“A Little Night Music” opened on Broadway in 1973 to rave reviews. The New York Times wrote: “At last, a new operetta!  A Little Night Music is heady, civilized, sophisticated, and enchanting.”

It has since been performed by both theater and opera companies all over the world and was revived on Broadway in 2009. Sondheim composed the score entirely in variations of waltz time, and it includes several now-classic songs, such as “Send in the Clowns,” “A Weekend in the Country,” and “The Miller’s Son.” (You can hear Dame Judi Dench singing a restrained but deeply moving rendition of “Send in the Clowns” in the YouTube video at the bottom.)

“Can you imagine? An entire musical composed in some form of waltz time,” says John DeMain (below, in a photo by Greg Anderson), Madison Opera’s artistic director. “I love this score, which feels like Johann Strauss meets the harmonies of Ravel. It’s an incredible verbal and musical achievement that gets better every time I hear it. Madison Opera’s cast should prove to be sensational as we bring this Sondheim masterpiece to life. I so look forward to conducting it.”

Madison Opera’s cast features both returning artists and debuts.

Emily Pulley (below top) returns to Madison Opera as Desirée Armfeldt, a famous actress searching for “a coherent existence after so many years of muddle.” Daniel Belcher returns as Fredrik, Desirée’s ex-lover, who is currently married to the 18-year-old Anne, played by Wisconsin native Jeni Houser (below bottom), who recently made her debut at the Vienna State Opera.

Sarah Day (below), a member of the core acting company of American Players Theatre in Spring Green, makes her debut as Madame Armfeldt, the elegant ex-courtesan who is Desirée’s mother. Charles Eaton returns as Count Carl-Magnus Malcolm, Desirée’s current lover; his wife Charlotte is played by Katherine Pracht in her Madison Opera debut.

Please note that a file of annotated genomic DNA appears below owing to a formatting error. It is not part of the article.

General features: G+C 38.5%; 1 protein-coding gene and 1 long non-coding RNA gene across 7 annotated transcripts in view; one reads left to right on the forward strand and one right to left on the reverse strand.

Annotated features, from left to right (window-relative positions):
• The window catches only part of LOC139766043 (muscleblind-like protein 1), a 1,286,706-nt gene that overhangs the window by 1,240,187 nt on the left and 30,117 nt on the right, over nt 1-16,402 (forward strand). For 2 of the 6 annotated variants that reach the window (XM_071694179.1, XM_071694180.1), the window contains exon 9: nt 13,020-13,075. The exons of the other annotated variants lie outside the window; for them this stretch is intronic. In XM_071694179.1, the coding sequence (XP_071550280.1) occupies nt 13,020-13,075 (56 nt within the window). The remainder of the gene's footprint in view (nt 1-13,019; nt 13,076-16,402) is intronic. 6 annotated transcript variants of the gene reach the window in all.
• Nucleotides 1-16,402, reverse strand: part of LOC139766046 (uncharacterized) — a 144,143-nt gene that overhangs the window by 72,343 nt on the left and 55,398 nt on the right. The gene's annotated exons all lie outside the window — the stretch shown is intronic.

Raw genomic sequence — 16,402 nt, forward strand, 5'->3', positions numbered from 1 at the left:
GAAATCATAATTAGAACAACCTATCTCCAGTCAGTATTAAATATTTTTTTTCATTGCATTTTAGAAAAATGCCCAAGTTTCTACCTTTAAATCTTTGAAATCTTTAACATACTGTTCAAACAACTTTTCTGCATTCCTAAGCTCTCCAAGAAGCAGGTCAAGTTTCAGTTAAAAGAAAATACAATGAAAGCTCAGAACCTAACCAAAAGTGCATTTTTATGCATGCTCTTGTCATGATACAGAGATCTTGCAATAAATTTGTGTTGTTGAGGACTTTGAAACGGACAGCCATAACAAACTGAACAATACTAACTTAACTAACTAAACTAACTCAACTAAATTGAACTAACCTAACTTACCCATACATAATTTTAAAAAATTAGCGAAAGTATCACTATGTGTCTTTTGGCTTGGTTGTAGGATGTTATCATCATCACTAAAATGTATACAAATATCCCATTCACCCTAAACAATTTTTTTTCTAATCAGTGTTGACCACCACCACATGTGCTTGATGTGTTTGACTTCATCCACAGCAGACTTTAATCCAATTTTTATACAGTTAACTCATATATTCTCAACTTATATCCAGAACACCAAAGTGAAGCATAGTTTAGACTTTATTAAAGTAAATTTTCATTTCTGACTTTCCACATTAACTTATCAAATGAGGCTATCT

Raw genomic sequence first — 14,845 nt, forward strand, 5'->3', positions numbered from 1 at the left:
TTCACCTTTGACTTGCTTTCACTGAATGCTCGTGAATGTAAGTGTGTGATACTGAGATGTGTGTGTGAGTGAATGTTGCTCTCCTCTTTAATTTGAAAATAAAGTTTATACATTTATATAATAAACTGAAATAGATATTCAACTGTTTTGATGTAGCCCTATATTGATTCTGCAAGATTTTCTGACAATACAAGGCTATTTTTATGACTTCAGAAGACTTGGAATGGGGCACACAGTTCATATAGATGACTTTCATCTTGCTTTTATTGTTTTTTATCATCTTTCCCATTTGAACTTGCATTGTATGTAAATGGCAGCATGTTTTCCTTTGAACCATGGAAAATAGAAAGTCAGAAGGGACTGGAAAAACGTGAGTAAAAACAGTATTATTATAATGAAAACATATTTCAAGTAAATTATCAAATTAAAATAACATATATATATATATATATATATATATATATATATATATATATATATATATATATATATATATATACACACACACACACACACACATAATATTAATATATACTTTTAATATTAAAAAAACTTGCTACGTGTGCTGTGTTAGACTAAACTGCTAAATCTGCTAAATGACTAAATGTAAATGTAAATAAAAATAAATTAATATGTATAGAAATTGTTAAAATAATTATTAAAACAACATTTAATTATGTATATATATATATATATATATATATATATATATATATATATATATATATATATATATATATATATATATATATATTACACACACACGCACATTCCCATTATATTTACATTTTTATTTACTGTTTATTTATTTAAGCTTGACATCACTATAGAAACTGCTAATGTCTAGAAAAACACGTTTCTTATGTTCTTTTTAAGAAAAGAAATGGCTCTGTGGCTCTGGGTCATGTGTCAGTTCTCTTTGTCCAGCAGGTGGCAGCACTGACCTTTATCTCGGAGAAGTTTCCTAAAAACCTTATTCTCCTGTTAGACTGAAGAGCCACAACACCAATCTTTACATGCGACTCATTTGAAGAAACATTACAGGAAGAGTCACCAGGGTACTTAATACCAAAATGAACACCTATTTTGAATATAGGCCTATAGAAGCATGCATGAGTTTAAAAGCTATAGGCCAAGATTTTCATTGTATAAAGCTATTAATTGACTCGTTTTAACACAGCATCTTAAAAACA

Rounding out the cast are Quinn Bernegger as Henrik, son of Fredrik; Emily Glick as the maid Petra; and Maddie Uphoff as Fredrika, Desirée’s 13-year-old daughter.

The Liebeslieders, who function as a waltz-prone Greek chorus throughout the show, are portrayed by Emily Secor, Cassandra Vasta, Kirsten Larson, Benjamin Liupaogo, and Stephen Hobe.

Doug Schulz-Carlson (below) returns to direct. The artistic director of the Great River Shakespeare Festival, his most recent Madison Opera production was Romeo and Juliet in 2016.

The original set is designed by R. Eric Stone (below top) and is being built in the Madison Opera Scene Shop. The costumes are designed by Karen Brown-Larimore (below bottom), who most recently designed costumes for Madison Opera’s production of Florencia en el Amazonas.

Members of the Madison Symphony Orchestra accompany Sondheim’s gorgeous score.

PREVIEW EVENTS

Events leading up to the performances can help the community learn more about A Little Night Music.

A FREE community preview will be held this Thursday, Jan. 17, from 7 to 8 p.m. at Capitol Lakes Retirement Community, 333 West Main Street.

Opera Novice, also FREEtakes place this Friday, Jan. 18, from 6 to 7 p.m. at the Madison Opera Center (below), 335 West Mifflin Street, and offers a free, entertaining look at the works of Stephen Sondheim including A Little Night Music.

Opera Up Close — which is free to season subscribers and costs $20 for others — provides an in-depth discussion of the production, including a cast roundtable, and takes place on Feb. 3 from 1-3 p.m. at the Madison Opera Center, 335 West Mifflin Street.

Pre-Opera Talks will take place at the Overture Center one hour prior to each performance.